The Plundered Jewish Money That Built the Colosseum
The largest amphitheater of the ancient world, Rome’s Colosseum still attracts visitors even in its ruins. It was constructed under the emperors Vespasian and Titus, who suppressed the Judean Revolt, sacked Jerusalem, and destroyed the Second Temple. As Yvette Alt Miller explains, these details are connected:

Visitors to the ancient Colosseum in Rome are awed by its sheer size. Measuring 620 by 512 feet, it’s a massive structure; six-and-a-half football fields could fit inside its space, with room to spare. Rising four stories into the sky, the Colosseum has 80 entrances and used to hold more than 50,000 spectators who flocked to this landmark to watch games during the height of the Roman empire.

Titus became emperor . . . in 79 CE and launched a vast building project to transform Rome. The centerpiece of his program was building a huge arena near the Forum which could seat 50,000 viewers and host the most lavish games that Rome had ever seen. (It was named . . . after a nearby massive statue of the emperor Nero, called the Colossus.) The Colosseum was funded by booty from the Jewish War, and likely was built at least in large part by Titus’ 50,000 Jewish slaves.

Construction took ten years. It was grueling, backbreaking work, under the scorching sun of burning Roman summers. It’s unknown how many slaves died during its construction; their deaths, like their names and their lives, are lost to history.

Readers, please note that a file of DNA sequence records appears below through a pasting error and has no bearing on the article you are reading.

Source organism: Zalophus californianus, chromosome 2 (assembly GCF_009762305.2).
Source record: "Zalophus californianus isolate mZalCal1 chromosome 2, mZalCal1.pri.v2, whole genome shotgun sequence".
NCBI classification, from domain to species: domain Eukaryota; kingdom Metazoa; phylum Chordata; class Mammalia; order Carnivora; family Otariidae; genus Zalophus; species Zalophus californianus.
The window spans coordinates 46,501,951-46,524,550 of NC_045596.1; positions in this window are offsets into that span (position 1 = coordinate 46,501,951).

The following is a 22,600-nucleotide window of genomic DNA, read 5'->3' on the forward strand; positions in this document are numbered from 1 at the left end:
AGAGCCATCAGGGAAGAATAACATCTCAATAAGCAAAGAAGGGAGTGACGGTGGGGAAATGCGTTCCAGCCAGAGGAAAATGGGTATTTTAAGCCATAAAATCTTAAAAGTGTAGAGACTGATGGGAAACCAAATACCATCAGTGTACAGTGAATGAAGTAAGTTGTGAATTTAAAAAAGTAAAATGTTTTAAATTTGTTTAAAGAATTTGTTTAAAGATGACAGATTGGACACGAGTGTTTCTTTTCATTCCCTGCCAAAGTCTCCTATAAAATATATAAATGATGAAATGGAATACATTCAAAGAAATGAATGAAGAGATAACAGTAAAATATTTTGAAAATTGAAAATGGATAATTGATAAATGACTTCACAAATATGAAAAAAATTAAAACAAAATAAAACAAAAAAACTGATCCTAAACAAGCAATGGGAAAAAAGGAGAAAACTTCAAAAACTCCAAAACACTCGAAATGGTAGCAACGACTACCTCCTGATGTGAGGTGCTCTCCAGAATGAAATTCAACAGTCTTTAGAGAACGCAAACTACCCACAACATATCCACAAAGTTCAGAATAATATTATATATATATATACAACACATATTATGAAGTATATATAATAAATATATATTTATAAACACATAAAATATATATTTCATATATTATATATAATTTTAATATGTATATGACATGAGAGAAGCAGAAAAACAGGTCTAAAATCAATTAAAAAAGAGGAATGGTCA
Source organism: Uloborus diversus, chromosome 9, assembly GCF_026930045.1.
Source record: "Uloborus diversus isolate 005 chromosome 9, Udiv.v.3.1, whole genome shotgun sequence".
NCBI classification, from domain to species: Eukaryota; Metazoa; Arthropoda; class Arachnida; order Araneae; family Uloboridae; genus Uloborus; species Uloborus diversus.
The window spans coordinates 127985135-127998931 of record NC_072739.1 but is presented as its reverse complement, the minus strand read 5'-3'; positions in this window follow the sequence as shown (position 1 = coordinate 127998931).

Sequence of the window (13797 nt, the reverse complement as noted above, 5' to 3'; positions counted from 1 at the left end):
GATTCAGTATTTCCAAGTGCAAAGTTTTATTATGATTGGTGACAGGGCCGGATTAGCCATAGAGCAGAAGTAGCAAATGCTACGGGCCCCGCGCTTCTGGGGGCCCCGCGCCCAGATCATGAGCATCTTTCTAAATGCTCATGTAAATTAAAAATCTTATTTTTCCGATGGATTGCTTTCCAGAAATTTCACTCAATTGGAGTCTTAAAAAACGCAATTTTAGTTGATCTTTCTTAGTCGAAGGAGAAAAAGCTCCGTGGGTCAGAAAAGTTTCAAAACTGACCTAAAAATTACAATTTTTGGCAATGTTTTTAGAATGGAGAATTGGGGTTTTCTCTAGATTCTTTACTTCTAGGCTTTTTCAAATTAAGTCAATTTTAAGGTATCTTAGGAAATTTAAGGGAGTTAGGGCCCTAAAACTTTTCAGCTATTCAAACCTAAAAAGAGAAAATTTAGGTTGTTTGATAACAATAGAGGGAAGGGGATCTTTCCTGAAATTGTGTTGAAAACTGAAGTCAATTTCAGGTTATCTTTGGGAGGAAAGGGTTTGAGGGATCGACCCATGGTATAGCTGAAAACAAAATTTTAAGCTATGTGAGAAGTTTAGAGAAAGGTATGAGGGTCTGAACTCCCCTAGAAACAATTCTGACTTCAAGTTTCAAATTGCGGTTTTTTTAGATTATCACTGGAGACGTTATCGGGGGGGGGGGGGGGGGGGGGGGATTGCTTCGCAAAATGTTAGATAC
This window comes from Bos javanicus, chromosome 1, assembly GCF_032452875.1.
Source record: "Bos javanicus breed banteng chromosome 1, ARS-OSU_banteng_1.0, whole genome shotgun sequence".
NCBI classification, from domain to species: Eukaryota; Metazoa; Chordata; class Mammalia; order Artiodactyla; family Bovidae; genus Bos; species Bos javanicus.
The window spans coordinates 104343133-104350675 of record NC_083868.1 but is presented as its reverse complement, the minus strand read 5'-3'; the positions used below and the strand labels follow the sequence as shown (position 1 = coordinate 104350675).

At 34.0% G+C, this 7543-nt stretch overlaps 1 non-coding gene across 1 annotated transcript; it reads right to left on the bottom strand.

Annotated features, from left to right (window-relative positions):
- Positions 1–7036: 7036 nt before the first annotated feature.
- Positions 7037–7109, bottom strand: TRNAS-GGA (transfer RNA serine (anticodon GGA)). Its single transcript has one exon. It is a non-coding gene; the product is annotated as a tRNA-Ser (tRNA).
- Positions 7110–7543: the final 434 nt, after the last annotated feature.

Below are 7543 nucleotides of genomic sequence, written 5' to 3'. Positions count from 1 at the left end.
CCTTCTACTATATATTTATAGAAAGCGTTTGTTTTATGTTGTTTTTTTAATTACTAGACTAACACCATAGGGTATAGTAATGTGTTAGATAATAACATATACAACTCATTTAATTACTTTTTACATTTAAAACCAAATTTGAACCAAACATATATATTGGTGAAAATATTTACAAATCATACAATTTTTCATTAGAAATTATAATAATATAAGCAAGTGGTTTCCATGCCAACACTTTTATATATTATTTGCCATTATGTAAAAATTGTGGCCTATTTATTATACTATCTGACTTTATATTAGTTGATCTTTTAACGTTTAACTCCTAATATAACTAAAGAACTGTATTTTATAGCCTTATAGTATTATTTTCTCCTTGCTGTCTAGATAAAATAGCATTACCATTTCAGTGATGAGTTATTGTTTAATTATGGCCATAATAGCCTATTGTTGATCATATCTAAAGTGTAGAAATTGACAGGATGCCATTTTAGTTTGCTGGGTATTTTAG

Funded by the booty of Judea, including the precious golden and silver vessels and decorations from the Jewish Temple in Jerusalem, the Colosseum could not have been more different from the source of wealth which enabled its construction. Where the Jewish Temple has been a vehicle for holiness, the Colosseum housed an orgy of death.
ArchaeologyRoman army may have included kosher-observant Jews 2,000 years ago, study finds
A new study published in the Jewish Quarterly Review shows that the Roman army allowed various minorities to maintain their religious and dietary practices, including Jews.

The possibility that Jews served in large numbers in the Roman army is a startling find since the Roman army is generally portrayed as an enemy to the Jewish nation. In various military campaigns, the Roman army destroyed the Holy Temple in Jerusalem in 70 CE and plundered its way through Judea to the last holdouts on Masada around 73 CE, in addition to military campaigns against the Jews in the second century CE.

“All wars and our entire history are more complicated than we portray them,” explained Dr. Haggai Olshanetsky, the author of the study and a postdoctoral research fellow at the University of Basel in Switzerland.